S.1030 PROTECTION OF NONGAME FISH Sen. Cromer
The bill outlines that it is unlawful for a recreational fisherman to take more than twenty-five American eels (Anguilla rostrate) a day. Each American eel must be at least nine inches long. H.4876 STRIPED BASS Rep. V. S. Moss
The bill revises the periods of time when striped bass may be taken in various bodies of water. The bill also provides for geographic boundaries for the portion of the Intracoastal Waterway located in Horry County and to make a technical change. H.4943 DEER HUNTING Rep. Hixon
Among many things, this bill revises the procedure whereby the Department of Natural Resources issues and charges a person for the privilege of hunting and taking deer. It also provides for bag limits for antlered deer and deer taken with a Deer Quota Program Permit.
H.4875 HOUSE LEGISLATIVE OVERSIGHT COMMITTEE RECOMMENDATIONS REGARDING THE OFFICE OF COMPTROLLER GENERAL Rep. Newton
This bill provides for various statutory updates and revisions recommended by the House Legislative Oversight Committee as a result of its study of the Comptroller Generalís Office. H.4934 STATE EMPLOYEE INSURANCE PROGRAM REQUIRED TO PROVIDE BENEFITS FOR MEDICAL EXPENSES RESULTING FROM AN ACT OF DOMESTIC VIOLENCE Rep. Tinkler
This bill provides that the State Employee Insurance Program must provide benefits for medical expenses resulting from an act of domestic violence. H.4935 STATE EMPLOYEE INSURANCE PROGRAM REQUIRED TO PROVIDE BENEFITS FOR MEDICAL EXPENSES RESULTING FROM INTENTIONALLY SELF-INFLICTED INJURIES OR ATTEMPTED SUICIDE Rep. Henegan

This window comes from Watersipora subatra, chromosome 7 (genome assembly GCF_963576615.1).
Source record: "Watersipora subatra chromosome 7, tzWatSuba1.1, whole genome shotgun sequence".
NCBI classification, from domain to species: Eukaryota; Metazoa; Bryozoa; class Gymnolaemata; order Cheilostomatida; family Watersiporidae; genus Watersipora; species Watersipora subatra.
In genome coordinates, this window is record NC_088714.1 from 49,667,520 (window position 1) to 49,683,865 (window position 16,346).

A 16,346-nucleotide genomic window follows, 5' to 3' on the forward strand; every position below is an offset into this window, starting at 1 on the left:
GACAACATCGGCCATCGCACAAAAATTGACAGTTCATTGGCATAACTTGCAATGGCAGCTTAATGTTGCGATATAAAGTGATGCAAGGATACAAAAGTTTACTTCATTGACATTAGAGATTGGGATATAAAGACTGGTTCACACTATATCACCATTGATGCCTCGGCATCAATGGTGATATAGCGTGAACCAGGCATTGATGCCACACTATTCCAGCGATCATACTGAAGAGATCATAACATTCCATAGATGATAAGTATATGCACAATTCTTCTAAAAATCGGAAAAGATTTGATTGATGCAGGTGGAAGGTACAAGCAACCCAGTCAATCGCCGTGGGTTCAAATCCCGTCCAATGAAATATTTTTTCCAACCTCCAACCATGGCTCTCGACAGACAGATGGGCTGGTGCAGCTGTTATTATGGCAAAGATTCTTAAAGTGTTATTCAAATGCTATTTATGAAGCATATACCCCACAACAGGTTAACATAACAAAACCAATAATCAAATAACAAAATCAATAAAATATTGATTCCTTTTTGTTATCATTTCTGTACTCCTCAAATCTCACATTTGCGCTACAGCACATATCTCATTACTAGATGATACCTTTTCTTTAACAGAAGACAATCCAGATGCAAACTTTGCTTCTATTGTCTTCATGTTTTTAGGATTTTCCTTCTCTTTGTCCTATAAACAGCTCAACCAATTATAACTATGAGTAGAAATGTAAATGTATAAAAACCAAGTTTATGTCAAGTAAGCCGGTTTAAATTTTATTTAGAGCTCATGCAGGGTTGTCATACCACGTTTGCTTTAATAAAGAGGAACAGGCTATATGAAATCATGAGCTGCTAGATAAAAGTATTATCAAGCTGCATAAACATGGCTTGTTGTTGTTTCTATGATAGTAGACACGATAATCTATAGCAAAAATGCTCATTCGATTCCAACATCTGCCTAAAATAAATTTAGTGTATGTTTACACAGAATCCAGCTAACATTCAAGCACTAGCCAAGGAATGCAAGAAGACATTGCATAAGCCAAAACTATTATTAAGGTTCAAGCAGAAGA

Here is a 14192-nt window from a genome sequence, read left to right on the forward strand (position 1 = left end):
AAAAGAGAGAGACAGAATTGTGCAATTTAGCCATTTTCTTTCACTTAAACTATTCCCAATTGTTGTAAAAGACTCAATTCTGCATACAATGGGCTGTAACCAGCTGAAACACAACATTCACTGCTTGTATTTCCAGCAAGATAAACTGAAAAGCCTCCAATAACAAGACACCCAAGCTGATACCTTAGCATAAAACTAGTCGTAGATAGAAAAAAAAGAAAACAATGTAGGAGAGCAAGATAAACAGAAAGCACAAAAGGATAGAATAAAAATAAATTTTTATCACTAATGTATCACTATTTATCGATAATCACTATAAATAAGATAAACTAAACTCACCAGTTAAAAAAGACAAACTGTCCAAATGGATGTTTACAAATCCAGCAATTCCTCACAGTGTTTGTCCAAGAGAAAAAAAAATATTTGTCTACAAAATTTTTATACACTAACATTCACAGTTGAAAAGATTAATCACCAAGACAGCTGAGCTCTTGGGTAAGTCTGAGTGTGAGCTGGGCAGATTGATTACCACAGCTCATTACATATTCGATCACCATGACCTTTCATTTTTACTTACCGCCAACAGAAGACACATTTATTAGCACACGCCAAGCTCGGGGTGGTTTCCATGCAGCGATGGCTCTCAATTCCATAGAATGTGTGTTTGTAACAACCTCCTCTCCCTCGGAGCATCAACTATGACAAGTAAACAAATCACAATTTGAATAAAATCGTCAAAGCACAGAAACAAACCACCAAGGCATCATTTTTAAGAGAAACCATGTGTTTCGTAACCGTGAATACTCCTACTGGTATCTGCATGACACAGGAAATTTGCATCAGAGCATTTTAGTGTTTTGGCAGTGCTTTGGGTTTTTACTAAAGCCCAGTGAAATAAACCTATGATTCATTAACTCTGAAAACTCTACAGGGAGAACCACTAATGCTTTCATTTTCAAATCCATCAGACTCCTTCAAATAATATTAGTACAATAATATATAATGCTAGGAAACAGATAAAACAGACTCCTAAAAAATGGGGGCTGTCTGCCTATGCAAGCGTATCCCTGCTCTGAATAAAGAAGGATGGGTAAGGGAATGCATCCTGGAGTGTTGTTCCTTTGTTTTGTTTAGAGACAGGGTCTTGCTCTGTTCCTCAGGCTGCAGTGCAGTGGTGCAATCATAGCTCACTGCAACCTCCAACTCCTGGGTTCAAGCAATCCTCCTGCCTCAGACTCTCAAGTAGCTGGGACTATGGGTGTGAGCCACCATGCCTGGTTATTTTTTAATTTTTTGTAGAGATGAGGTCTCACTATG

This bill provides that the State Employee Insurance Program must provide benefits for medical expenses resulting from intentionally self-inflicted injuries or attempted suicide. H.4942 INCOME TAX CREDIT FOR PURE BATTERY ELECTRIC VEHICLES Rep. J. E. Smith
This bill revises provisions for the income tax credit for plug-in hybrid vehicles, so as to add a tax credit for pure battery electric vehicles and to extend the time the tax credit is allowed. H.4945 "CONSERVATION BANK REAUTHORIZATION AND WETLANDS CONSERVATION ACT" Rep. Bingham
This bill enacts the "Conservation Bank Reauthorization and Wetlands Conservation Act". The legislation increases the portion of the state deed recording fee credited to the South Carolina Conservation Bank Trust Fund from twenty-five cents to thirty cents. The legislation revises South Carolina Conservation Bank Trust Fund grant provisions, so as to add isolated wetlands, Carolina Bays and the value of the proposal for the acquisition, reclamation, or improvement of wetlands to the list of conservation criteria of the Conservation Bank and to allow the board of the Conservation Bank to authorize up to eight and thirty-three one hundredths percent of the monies credited to the bank to be applied to applications that primarily or solely relate to the acquisition, reclamation, or improvement of wetlands. The legislation revises restrictions on the transfer of deed recording fees to the trust fund, so as to provide that the transfer of deed recording fees shall be decreased by twice the average percentage reduction of appropriations to each agency in a fiscal year when the General Assembly provides less appropriations than what was provided in the previous year. The legislation repeals certain provisions relating to deed recording fees and sunset provisions.